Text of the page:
However, in the fast-paced world of startups the written memo is replaced by meetings. Lots and lots of meetings. The Muse reports that 25 million meetings are currently being held in the U.S. per day, resulting in employees spending anywhere from 35-50% of their work week in meetings. Sadly, surveyed company executives consider 67% of them to be total failures. Also, quite often, people came unprepared to these meetings and attempt to make good decisions on the fly. People feel like they're doing a lot but end up accomplishing little. I have certainly been guilty of this in earlier start-ups.
Employees' time is the most valuable resource in most organizations. We believe the written Word can give back time to everyone. And, writing instead of speaking is a key building block for a successful company where employees are dispersed globally.
At Crisp, we are returning to the power of the written word and have developed a specific process to communicate and share important information. Here's how we do it:
We use Dropbox Paper for 80% of our communication. This is the lifeblood of the company, and it allows us to communicate organically over a low threshold. The same can be achieved with another group document tool like Google Docs, Microsoft Sharepoint. We selected Dropbox Paper due to its really nice integration of Tasks and its offline functionality. However, what tool is not the most important. The company wide commitment to NOT use email is what matters.
We have five main types of ‘documents' in Dropbox Paper:
- SCRATCHPAD: Every team has what we refer to as a scratchpad. This serves as a dynamic agenda and discussion forum for all topics for that group of people. Prior to meeting, topics for discussion must be spelled out in the living meeting agenda in the team‘s scratchpad. If the agenda is empty, the meeting is cancelled. In the document there are two sections: Asynchronous topics where we keep topics we want to resolve in writing before the meeting. Topics for next meeting are themes we want to discuss in the next meeting. It's actually shocking how many topics will move into the asynchronous section before the actual meeting because it's actually been resolved without a meeting.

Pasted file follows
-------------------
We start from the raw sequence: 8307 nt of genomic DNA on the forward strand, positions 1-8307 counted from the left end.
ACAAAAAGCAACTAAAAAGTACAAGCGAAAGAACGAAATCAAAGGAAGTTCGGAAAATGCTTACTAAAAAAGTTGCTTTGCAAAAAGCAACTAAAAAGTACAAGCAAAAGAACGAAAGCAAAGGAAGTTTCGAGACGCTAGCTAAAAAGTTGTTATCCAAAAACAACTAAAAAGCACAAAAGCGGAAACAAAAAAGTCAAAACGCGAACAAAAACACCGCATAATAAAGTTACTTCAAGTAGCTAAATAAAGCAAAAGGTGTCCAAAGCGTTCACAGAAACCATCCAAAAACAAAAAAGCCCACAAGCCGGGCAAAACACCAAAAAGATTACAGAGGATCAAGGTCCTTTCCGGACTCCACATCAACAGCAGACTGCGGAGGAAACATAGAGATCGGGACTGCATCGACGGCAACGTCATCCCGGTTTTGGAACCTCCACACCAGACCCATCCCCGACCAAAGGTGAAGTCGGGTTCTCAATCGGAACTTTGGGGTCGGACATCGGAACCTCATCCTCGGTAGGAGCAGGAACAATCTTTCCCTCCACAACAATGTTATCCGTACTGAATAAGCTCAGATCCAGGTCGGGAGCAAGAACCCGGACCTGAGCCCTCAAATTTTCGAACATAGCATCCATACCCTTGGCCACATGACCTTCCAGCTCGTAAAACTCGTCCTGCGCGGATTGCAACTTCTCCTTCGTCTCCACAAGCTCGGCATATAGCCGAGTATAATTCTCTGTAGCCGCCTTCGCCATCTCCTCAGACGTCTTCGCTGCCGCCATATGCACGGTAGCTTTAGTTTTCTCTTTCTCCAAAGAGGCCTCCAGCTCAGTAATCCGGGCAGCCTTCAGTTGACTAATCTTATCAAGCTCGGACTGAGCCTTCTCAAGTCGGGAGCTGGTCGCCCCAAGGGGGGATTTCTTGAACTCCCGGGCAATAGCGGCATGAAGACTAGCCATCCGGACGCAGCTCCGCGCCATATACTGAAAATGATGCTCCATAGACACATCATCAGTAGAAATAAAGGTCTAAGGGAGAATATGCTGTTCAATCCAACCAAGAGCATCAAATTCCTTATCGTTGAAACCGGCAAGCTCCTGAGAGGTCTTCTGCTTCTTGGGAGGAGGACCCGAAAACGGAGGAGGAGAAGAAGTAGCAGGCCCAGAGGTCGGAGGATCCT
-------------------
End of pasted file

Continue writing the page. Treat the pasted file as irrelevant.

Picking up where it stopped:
- NOTES: This is simply open meeting notes from all internal and external meetings. One great aspect of Dropbox Paper's homepage is that it's integrated with our calendars, so for all meetings scheduled, we are prompted to easily create an agenda and add notes in a template - complete with action points and a meeting summary section ready for us to write in. We write directly into Dropbox Paper when we hold meetings, with multiple people taking notes. This allows us to create, store, and keep tabs on notes from all meetings, both internal and external. Since we are a remote first company, most meetings are via video, and we have an automatic transcription and a video recording of the entire meeting, open for everyone to see 99% of the time.
- TASKS: This is a collection of action points. They are open so everyone can see everyone's tasks, giving the ability for all to weigh in if there's something that can be assisted with. I can assign tasks to others and they can assign to me. When a task is completed, we tick the box (so there will be no more communication back and forth asking about status of a task)
- DIGEST: This is our ‘local newspaper'. We can all be journalists and write about lighter topics, big technical breakthroughs and customer wins.
- IDEAS, OPPORTUNITIES, PRODUCTS. We want the entire company to generate product and go to market ideas. The bar to create an idea in paper is very low and accessible for anyone in the company. We together prioritize ideas.
Here's what we've learned so far from communicating in this way and how we've benefitted
We've discovered that there are several benefits to prioritizing the written word: